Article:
China targeting Kenya for military base, US claims


Chinese soldiers marching in formation during a military parade in Tiananmen Square in Beijing on September 3, 2015, to mark the 70th anniversary of victory over Japan and the end of World War II. FILE PHOTO | NMG

The United States (US) believes China may soon have a military base in Kenya.

A Pentagon report published on Tuesday says China is eyeing military logistics bases in a dozen countries including Kenya and neighbouring Tanzania - keen on building and sustaining its military power around the world.

"The PRC (Peoples Republic of China) has likely considered Myanmar, Thailand, Singapore, Indonesia, Pakistan, Sri Lanka, United Arab Emirates, Kenya, Seychelles, Tanzania, Angola, and Tajikistan as locations for PLA (People's Liberation Army) military logistics facilities," said the Pentagon in its annual “China Military Power” report to Congress.

The report said China could have started talks with countries including Kenya on setting up the outpost.

The Kenyan military did not respond by press time to a request by the Business Daily for comment about the report.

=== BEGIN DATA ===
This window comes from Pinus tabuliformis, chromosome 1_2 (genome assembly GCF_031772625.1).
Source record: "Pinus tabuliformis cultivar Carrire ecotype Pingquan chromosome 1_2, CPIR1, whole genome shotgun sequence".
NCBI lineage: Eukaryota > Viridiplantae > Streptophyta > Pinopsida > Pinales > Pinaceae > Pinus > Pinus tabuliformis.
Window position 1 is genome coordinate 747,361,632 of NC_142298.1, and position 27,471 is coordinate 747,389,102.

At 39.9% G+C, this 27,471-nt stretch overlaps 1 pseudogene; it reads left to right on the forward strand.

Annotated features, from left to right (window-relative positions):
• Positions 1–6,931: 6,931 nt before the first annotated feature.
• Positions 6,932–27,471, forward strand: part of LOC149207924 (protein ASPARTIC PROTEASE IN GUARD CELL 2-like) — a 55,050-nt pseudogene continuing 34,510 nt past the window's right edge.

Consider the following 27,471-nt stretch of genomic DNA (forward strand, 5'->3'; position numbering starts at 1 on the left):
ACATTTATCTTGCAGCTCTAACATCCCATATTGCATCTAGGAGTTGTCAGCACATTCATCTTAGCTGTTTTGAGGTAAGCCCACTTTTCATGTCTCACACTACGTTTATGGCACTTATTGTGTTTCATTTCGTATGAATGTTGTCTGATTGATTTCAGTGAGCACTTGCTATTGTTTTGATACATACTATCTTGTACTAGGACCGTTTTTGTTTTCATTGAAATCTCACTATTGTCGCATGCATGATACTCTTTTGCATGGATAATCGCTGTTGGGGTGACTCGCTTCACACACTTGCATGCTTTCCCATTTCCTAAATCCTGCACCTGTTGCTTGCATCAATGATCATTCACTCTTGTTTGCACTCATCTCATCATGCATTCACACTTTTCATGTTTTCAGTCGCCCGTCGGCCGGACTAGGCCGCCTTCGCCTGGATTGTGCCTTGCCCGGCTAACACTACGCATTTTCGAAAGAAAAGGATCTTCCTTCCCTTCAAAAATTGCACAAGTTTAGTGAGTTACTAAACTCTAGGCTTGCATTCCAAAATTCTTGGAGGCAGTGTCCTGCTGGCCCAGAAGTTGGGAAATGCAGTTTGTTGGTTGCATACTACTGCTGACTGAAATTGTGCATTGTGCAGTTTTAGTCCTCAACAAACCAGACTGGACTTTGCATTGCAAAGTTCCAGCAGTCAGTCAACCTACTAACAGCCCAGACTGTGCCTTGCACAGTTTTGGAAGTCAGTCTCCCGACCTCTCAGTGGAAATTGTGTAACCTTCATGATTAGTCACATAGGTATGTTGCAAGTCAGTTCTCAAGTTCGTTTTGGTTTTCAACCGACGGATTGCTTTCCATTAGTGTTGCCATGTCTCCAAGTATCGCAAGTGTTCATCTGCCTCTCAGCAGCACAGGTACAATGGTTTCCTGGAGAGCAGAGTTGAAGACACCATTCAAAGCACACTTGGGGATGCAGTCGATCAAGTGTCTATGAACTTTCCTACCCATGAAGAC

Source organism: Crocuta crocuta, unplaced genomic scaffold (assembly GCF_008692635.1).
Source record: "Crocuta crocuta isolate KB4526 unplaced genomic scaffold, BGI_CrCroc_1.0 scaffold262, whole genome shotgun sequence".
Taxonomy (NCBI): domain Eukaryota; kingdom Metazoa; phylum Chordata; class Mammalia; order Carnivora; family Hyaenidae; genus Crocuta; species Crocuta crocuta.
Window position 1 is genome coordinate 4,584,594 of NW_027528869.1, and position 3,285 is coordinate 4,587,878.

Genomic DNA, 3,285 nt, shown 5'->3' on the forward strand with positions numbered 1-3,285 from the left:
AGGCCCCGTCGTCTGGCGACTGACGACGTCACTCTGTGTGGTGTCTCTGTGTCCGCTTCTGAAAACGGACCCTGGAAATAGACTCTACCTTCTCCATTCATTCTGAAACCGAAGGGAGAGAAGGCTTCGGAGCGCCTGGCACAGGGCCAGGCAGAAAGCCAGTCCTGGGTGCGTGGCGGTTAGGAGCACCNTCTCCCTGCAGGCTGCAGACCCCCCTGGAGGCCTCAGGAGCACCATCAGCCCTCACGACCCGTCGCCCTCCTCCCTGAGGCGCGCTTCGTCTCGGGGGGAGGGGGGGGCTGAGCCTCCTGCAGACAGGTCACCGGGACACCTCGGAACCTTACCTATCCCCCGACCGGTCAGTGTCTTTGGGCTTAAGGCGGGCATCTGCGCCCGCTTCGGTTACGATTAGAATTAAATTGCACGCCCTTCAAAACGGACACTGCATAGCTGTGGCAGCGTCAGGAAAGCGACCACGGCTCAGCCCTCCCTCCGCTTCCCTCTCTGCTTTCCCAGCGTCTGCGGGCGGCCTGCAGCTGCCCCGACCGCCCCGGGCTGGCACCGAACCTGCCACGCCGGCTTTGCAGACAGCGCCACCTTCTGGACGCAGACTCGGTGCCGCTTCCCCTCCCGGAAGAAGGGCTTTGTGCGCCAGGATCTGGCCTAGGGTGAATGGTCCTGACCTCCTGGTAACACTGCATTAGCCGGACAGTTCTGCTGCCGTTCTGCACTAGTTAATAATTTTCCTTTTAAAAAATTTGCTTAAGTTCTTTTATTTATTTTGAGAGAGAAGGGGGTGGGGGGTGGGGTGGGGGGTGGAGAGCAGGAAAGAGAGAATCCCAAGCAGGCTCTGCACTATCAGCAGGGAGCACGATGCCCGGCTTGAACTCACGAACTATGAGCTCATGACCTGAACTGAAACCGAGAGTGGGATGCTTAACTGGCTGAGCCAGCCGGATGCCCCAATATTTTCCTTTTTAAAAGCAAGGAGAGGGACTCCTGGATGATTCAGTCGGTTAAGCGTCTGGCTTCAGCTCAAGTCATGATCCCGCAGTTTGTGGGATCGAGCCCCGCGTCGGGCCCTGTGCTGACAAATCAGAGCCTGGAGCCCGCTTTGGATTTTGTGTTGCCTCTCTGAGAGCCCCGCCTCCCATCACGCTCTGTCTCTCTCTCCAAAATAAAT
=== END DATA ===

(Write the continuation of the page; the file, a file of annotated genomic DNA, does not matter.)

"The PRC has probably already made overtures to Namibia, Vanuatu, and the Solomon Islands. Known focus areas of PLA planning are along the SLOCs (Sea lines of communication) from China to the Strait of Hormuz, Africa, and the Pacific Islands," said the report.

Beijing’s goal, the report said, is eventually to leverage its new military might to achieve its foreign-policy objectives and to assert itself globally.

China's reported military ambitions come amid it's plans to implement the One Belt, One Road (OBOR) initiative that aims to further trade with African countries including Kenya.

China has been funding billions of shillings worth of infrastructure in Kenya via debt under the initiative, including the standard gauge rail-line between Nairobi and Mombasa.

The initiative was first announced in 2013 and is a signature foreign and economic policy launched by Chinese President Xi Jinping.

The US has, however been increasingly vocal in urging Kenya to be wary of heavy borrowing for the projects, warning that it can be saddled with unpayable debts to Beijing for the projects built largely with Chinese labour.

President Uhuru Kenyatta's government has, however maintained that borrowing to build the mega projects will spur economic growth and development.

China opened its first military base in Djibouti in 2017. Chinese Navy Marines are deployed at the base, along with armoured vehicles and artillery support.

Previously, other analysts have pointed to China’s military base in Djibouti as signalling Beijing’s geopolitical ambitions overseas.